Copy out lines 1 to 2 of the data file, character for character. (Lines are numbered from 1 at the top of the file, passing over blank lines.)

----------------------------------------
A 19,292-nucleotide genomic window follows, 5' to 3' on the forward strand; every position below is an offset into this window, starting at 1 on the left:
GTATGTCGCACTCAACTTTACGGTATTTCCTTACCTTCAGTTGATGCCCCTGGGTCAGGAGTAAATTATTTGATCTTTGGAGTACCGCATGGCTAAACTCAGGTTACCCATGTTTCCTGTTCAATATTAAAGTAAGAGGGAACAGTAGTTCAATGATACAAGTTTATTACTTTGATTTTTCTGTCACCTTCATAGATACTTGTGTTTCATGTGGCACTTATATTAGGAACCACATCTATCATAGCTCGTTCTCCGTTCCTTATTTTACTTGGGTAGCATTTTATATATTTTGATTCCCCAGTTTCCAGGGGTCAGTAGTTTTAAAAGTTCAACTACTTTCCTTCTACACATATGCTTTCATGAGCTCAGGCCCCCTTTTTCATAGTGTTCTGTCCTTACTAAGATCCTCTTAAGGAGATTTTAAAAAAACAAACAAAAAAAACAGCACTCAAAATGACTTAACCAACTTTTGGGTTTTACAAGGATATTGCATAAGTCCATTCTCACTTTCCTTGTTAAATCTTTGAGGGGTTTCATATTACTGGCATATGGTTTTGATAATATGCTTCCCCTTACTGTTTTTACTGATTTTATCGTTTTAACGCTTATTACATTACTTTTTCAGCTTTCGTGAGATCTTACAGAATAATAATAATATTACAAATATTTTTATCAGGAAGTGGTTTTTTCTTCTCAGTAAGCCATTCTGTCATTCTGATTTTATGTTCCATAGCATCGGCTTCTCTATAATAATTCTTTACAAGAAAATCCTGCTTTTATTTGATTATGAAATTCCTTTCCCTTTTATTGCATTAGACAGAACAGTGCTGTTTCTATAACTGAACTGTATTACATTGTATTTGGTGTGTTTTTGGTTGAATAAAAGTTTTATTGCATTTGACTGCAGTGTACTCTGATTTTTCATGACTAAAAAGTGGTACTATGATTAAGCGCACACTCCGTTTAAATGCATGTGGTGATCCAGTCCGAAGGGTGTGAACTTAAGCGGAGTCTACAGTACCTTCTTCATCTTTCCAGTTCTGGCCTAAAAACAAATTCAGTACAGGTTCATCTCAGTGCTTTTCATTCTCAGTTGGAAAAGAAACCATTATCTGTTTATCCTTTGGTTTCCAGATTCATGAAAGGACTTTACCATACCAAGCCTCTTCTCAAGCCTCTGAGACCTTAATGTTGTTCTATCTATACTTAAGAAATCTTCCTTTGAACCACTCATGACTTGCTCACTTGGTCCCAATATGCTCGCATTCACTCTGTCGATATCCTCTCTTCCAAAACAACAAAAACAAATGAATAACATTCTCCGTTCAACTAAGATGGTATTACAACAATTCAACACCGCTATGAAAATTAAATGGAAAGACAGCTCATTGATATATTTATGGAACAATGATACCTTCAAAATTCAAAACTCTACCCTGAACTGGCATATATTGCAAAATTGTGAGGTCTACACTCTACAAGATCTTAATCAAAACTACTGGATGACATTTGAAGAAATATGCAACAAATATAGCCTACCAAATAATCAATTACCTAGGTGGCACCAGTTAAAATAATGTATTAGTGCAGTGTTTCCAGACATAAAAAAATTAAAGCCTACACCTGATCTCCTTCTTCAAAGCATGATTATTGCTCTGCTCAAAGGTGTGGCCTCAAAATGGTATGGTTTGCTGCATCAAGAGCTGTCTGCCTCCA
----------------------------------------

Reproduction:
A 19,292-nucleotide genomic window follows, 5' to 3' on the forward strand; every position below is an offset into this window, starting at 1 on the left:
GTATGTCGCACTCAACTTTACGGTATTTCCTTACCTTCAGTTGATGCCCCTGGGTCAGGAGTAAATTATTTGATCTTTGGAGTACCGCATGGCTAAACTCAGGTTACCCATGTTTCCTGTTCAATATTAAAGTAAGAGGGAACAGTAGTTCAATGATACAAGTTTATTACTTTGATTTTTCTGTCACCTTCATAGATACTTGTGTTTCATGTGGCACTTATATTAGGAACCACATCTATCATAGCTCGTTCTCCGTTCCTTATTTTACTTGGGTAGCATTTTATATATTTTGATTCCCCAGTTTCCAGGGGTCAGTAGTTTTAAAAGTTCAACTACTTTCCTTCTACACATATGCTTTCATGAGCTCAGGCCCCCTTTTTCATAGTGTTCTGTCCTTACTAAGATCCTCTTAAGGAGATTTTAAAAAAACAAACAAAAAAAACAGCACTCAAAATGACTTAACCAACTTTTGGGTTTTACAAGGATATTGCATAAGTCCATTCTCACTTTCCTTGTTAAATCTTTGAGGGGTTTCATATTACTGGCATATGGTTTTGATAATATGCTTCCCCTTACTGTTTTTACTGATTTTATCGTTTTAACGCTTATTACATTACTTTTTCAGCTTTCGTGAGATCTTACAGAATAATAATAATATTACAAATATTTTTATCAGGAAGTGGTTTTTTCTTCTCAGTAAGCCATTCTGTCATTCTGATTTTATGTTCCATAGCATCGGCTTCTCTATAATAATTCTTTACAAGAAAATCCTGCTTTTATTTGATTATGAAATTCCTTTCCCTTTTATTGCATTAGACAGAACAGTGCTGTTTCTATAACTGAACTGTATTACATTGTATTTGGTGTGTTTTTGGTTGAATAAAAGTTTTATTGCATTTGACTGCAGTGTACTCTGATTTTTCATGACTAAAAAGTGGTACTATGATTAAGCGCACACTCCGTTTAAATGCATGTGGTGATCCAGTCCGAAGGGTGTGAACTTAAGCGGAGTCTACAGTACCTTCTTCATCTTTCCAGTTCTGGCCTAAAAACAAATTCAGTACAGGTTCATCTCAGTGCTTTTCATTCTCAGTTGGAAAAGAAACCATTATCTGTTTATCCTTTGGTTTCCAGATTCATGAAAGGACTTTACCATACCAAGCCTCTTCTCAAGCCTCTGAGACCTTAATGTTGTTCTATCTATACTTAAGAAATCTTCCTTTGAACCACTCATGACTTGCTCACTTGGTCCCAATATGCTCGCATTCACTCTGTCGATATCCTCTCTTCCAAAACAACAAAAACAAATGAATAACATTCTCCGTTCAACTAAGATGGTATTACAACAATTCAACACCGCTATGAAAATTAAATGGAAAGACAGCTCATTGATATATTTATGGAACAATGATACCTTCAAAATTCAAAACTCTACCCTGAACTGGCATATATTGCAAAATTGTGAGGTCTACACTCTACAAGATCTTAATCAAAACTACTGGATGACATTTGAAGAAATATGCAACAAATATAGCCTACCAAATAATCAATTACCTAGGTGGCACCAGTTAAAATAATGTATTAGTGCAGTGTTTCCAGACATAAAAAAATTAAAGCCTACACCTGATCTCCTTCTTCAAAGCATGATTATTGCTCTGCTCAAAGGTGTGGCCTCAAAATGGTATGGTTTGCTGCATCAAGAGCTGTCTGCCTCCA